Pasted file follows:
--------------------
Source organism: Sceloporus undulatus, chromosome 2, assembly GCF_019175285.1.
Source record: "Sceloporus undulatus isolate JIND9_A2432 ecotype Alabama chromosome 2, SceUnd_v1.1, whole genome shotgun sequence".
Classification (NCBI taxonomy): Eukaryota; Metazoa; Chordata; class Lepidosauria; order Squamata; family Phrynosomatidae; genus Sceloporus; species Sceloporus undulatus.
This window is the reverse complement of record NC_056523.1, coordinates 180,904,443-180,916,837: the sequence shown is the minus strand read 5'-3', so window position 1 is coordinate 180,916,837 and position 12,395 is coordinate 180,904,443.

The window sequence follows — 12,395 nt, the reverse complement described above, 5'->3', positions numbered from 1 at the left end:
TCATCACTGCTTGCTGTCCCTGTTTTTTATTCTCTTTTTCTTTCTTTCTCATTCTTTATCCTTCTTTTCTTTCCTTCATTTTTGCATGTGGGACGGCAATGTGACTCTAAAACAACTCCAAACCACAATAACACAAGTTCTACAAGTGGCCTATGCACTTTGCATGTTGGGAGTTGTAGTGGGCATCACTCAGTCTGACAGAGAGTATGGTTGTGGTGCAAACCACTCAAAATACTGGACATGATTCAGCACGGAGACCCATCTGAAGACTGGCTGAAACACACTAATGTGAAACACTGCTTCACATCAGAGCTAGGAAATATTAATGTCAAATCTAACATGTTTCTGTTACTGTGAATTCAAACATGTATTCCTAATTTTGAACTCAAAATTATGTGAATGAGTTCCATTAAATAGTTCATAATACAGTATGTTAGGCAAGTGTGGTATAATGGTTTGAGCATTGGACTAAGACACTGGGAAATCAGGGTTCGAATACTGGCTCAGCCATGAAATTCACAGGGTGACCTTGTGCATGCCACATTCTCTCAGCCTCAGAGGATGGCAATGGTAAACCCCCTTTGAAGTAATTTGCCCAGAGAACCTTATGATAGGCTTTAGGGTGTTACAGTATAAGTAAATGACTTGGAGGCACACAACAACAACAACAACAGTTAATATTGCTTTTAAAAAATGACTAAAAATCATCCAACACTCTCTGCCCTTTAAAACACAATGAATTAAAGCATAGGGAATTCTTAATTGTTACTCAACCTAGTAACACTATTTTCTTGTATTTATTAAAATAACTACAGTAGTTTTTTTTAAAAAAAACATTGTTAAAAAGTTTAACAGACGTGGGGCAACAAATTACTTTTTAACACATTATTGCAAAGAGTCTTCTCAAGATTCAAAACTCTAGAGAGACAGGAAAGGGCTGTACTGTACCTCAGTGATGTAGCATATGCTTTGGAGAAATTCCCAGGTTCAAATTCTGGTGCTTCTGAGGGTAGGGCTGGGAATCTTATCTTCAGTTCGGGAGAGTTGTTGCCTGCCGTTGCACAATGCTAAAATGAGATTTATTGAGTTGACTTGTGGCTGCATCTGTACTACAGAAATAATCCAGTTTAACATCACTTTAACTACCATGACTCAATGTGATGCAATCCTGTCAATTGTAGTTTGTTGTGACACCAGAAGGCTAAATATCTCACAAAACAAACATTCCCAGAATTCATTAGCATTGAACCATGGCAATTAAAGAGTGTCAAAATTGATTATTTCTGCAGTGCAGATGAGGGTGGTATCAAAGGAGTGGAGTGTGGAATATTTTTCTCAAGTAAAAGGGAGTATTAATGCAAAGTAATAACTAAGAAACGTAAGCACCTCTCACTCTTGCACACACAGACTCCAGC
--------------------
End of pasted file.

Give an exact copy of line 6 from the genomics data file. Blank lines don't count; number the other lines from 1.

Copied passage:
TCATCACTGCTTGCTGTCCCTGTTTTTTATTCTCTTTTTCTTTCTTTCTCATTCTTTATCCTTCTTTTCTTTCCTTCATTTTTGCATGTGGGACGGCAATGTGACTCTAAAACAACTCCAAACCACAATAACACAAGTTCTACAAGTGGCCTATGCACTTTGCATGTTGGGAGTTGTAGTGGGCATCACTCAGTCTGACAGAGAGTATGGTTGTGGTGCAAACCACTCAAAATACTGGACATGATTCAGCACGGAGACCCATCTGAAGACTGGCTGAAACACACTAATGTGAAACACTGCTTCACATCAGAGCTAGGAAATATTAATGTCAAATCTAACATGTTTCTGTTACTGTGAATTCAAACATGTATTCCTAATTTTGAACTCAAAATTATGTGAATGAGTTCCATTAAATAGTTCATAATACAGTATGTTAGGCAAGTGTGGTATAATGGTTTGAGCATTGGACTAAGACACTGGGAAATCAGGGTTCGAATACTGGCTCAGCCATGAAATTCACAGGGTGACCTTGTGCATGCCACATTCTCTCAGCCTCAGAGGATGGCAATGGTAAACCCCCTTTGAAGTAATTTGCCCAGAGAACCTTATGATAGGCTTTAGGGTGTTACAGTATAAGTAAATGACTTGGAGGCACACAACAACAACAACAACAGTTAATATTGCTTTTAAAAAATGACTAAAAATCATCCAACACTCTCTGCCCTTTAAAACACAATGAATTAAAGCATAGGGAATTCTTAATTGTTACTCAACCTAGTAACACTATTTTCTTGTATTTATTAAAATAACTACAGTAGTTTTTTTTAAAAAAAACATTGTTAAAAAGTTTAACAGACGTGGGGCAACAAATTACTTTTTAACACATTATTGCAAAGAGTCTTCTCAAGATTCAAAACTCTAGAGAGACAGGAAAGGGCTGTACTGTACCTCAGTGATGTAGCATATGCTTTGGAGAAATTCCCAGGTTCAAATTCTGGTGCTTCTGAGGGTAGGGCTGGGAATCTTATCTTCAGTTCGGGAGAGTTGTTGCCTGCCGTTGCACAATGCTAAAATGAGATTTATTGAGTTGACTTGTGGCTGCATCTGTACTACAGAAATAATCCAGTTTAACATCACTTTAACTACCATGACTCAATGTGATGCAATCCTGTCAATTGTAGTTTGTTGTGACACCAGAAGGCTAAATATCTCACAAAACAAACATTCCCAGAATTCATTAGCATTGAACCATGGCAATTAAAGAGTGTCAAAATTGATTATTTCTGCAGTGCAGATGAGGGTGGTATCAAAGGAGTGGAGTGTGGAATATTTTTCTCAAGTAAAAGGGAGTATTAATGCAAAGTAATAACTAAGAAACGTAAGCACCTCTCACTCTTGCACACACAGACTCCAGC